Present: Tom Trippe, Tim McMahon, Amber Boehnlein, Nobu Oshima, Sharon Hagopian, Saul Youssef (minutes).
Tim McMahon showed us two projects that he has been working on. The first is a Java based "Virtual D0" showing the status of the detector, data taking, who's on shift, chat areas, status of the Tevatron etc. This has a great deal of potential for being useful for monitoring the experiment and also can give D0 a "web presence" for PR purposes during the run (e.g. like NASA has). Tim also has a VRML representation of the D0 control room and pieces of the detector showing what is possible with VRML. By using photos made into textures and pasted onto polygons, he can give quite a realistic feel to the scene as well as displaying useful information. We discussed the idea of using this texture technique to make a D0 "photo catalogue" giving a nicely organized VRML and/or plain html uniform view of digital photos taken to help document the hardware construction and installation. It's easy to imagine extending this, for example, we could have comparable images documenting the Monte Carlo, a room with SUSY candidate event displays, a room with collaboration photos etc. Pointers to Tim's work can be found on the graphics page.
Tom Trippe gave an amusing talk showing what can happen when you're dealing with 1/2 dozen coordinate systems at once. In the end, though, he has a detailed display of the SMT taken from the geometry data base. After getting all the minus signs right and overcoming a problem in CLHEP, he showed us that he is correctly representing fine details fo the SMT geometry. He also explained his plans for representing "pulls" showing displacements of the detectors from their true positions as determined by tracks. Some question was raised about the speed of this display, but Tom set it up on d0sgifsu1 and it's really extremely zippy.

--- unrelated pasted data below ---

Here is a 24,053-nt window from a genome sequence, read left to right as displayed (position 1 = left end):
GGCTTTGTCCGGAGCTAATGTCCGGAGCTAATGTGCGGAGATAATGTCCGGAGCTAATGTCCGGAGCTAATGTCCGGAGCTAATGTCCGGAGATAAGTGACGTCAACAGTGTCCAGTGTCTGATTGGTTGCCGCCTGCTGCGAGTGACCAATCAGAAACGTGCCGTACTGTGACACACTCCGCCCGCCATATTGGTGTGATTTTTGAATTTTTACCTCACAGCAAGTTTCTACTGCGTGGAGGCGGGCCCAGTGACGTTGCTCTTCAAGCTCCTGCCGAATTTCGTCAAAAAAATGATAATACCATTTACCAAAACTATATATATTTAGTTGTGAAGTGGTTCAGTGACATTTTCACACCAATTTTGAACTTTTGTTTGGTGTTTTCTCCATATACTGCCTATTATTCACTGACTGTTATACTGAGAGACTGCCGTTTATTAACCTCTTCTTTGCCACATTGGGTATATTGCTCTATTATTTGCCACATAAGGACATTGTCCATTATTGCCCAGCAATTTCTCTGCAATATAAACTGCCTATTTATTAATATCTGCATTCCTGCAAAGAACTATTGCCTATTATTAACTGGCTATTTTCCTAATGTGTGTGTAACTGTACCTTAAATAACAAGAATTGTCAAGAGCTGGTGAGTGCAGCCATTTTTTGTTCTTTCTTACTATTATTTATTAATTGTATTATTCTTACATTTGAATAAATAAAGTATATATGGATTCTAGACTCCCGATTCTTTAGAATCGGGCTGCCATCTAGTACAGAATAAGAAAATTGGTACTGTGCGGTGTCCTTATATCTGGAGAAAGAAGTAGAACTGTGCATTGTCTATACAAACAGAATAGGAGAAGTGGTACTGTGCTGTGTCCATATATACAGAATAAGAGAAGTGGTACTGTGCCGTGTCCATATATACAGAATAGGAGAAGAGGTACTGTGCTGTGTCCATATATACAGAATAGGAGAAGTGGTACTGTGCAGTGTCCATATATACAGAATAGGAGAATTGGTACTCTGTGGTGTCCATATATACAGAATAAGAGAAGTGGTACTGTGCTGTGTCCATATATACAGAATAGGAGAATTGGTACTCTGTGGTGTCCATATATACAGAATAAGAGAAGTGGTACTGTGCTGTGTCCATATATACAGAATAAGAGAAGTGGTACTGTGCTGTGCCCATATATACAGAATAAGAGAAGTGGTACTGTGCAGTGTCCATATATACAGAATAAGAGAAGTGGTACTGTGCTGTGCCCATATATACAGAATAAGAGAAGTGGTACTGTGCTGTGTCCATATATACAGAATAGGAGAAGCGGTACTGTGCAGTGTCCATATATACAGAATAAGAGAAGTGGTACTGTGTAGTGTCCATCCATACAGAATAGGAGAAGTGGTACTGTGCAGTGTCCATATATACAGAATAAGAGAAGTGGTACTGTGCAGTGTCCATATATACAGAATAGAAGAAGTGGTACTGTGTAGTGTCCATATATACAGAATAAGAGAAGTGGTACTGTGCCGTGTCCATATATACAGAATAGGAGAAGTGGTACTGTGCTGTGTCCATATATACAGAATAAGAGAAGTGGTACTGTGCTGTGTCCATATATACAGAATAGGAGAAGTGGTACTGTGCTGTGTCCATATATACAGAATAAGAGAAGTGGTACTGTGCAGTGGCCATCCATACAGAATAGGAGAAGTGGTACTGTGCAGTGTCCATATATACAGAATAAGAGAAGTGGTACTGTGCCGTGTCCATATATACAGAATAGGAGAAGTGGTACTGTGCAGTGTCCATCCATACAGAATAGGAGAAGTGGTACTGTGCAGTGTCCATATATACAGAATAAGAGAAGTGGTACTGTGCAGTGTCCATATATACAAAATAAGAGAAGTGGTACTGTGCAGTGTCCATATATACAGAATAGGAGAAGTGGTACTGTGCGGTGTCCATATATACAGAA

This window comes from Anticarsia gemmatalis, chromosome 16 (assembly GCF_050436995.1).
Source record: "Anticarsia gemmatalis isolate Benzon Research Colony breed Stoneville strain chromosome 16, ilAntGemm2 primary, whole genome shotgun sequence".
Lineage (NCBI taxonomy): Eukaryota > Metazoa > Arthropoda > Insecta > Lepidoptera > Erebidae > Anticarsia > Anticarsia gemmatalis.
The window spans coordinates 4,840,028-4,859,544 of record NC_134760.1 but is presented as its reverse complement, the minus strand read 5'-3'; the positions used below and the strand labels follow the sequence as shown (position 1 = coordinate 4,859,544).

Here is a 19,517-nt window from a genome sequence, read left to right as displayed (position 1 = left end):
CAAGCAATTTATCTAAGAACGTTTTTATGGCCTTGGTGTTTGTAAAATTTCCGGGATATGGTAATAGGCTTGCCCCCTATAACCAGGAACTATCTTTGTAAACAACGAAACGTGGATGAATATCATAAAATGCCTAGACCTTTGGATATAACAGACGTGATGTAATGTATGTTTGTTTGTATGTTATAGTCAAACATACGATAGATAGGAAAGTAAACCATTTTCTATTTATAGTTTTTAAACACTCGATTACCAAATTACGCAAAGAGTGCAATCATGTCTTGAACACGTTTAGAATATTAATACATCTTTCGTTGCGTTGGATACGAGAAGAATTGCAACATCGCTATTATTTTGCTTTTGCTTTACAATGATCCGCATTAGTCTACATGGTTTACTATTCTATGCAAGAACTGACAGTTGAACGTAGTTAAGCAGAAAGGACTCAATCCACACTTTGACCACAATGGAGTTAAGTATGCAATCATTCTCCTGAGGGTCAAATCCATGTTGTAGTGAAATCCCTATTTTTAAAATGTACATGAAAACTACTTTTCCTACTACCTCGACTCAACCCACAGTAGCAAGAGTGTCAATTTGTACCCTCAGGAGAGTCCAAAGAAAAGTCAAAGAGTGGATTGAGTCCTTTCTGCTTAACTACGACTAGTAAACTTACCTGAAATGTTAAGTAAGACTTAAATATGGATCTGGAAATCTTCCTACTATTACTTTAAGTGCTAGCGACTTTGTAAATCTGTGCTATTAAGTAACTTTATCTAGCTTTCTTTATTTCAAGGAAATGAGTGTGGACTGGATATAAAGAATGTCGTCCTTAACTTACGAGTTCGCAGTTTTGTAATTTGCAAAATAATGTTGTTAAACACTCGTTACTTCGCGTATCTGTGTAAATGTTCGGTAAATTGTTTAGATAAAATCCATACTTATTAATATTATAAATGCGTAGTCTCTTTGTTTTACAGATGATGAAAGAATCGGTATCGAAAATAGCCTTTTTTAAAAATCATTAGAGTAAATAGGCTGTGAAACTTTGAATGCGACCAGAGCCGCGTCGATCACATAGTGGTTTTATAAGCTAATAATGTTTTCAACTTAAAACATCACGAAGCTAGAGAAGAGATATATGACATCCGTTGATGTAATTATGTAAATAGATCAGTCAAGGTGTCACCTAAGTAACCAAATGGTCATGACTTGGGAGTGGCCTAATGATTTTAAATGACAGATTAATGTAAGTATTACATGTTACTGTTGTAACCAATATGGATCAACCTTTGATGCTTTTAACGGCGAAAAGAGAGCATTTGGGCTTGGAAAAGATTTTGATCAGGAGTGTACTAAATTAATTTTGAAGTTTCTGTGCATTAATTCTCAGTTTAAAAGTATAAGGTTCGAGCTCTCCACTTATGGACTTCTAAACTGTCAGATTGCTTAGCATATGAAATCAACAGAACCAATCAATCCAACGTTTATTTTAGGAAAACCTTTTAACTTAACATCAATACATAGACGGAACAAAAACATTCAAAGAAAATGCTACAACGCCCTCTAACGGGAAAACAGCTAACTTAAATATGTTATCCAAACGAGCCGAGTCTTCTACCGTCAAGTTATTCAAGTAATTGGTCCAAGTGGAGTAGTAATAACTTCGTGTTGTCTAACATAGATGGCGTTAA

Nobu showed what he is doing with SMT's and unpacking SMT chunks. This is something of a moving target, but the main problems seem to be solved. Nobu also showed his evaluations of the WIRED Java based system for SMT display showing a detailed view of the SMT extracted from the GEANT representation. Nobu plans to get together with Tom and Harrison when he returns to get a combined display going that can be of immediate use to the SMT algorithm people.
Amber presented her work on a OIV based framework for our event displays. This is aimed at scene construction and i/o classes that will make things easy for us and be compatible with future developments in HepVis. This seems like a great idea since Amber has the most experience of any of us with these issues. A little concern was expressed that we don't end up waiting for a new framework when our main goal is to provide for immediate urgent needs. We'll have to see what can be put together in the next few weeks. Pointers to Amber's slides can be found on the graphics page.
Although Joe Boudreau wasn't able to make this meeting, he contacted me afterwords and is interested in helping. He's going to be around during the week starting July 13.
I forgot to mention this during the meeting, but there has been some progress on the hardware front. OIV and the KAI compiler now work on d0sgifsu1 and we have a 9G local disk (/exports/graphics1) at our disposal. Members of the graphics group should feel free to use this machine.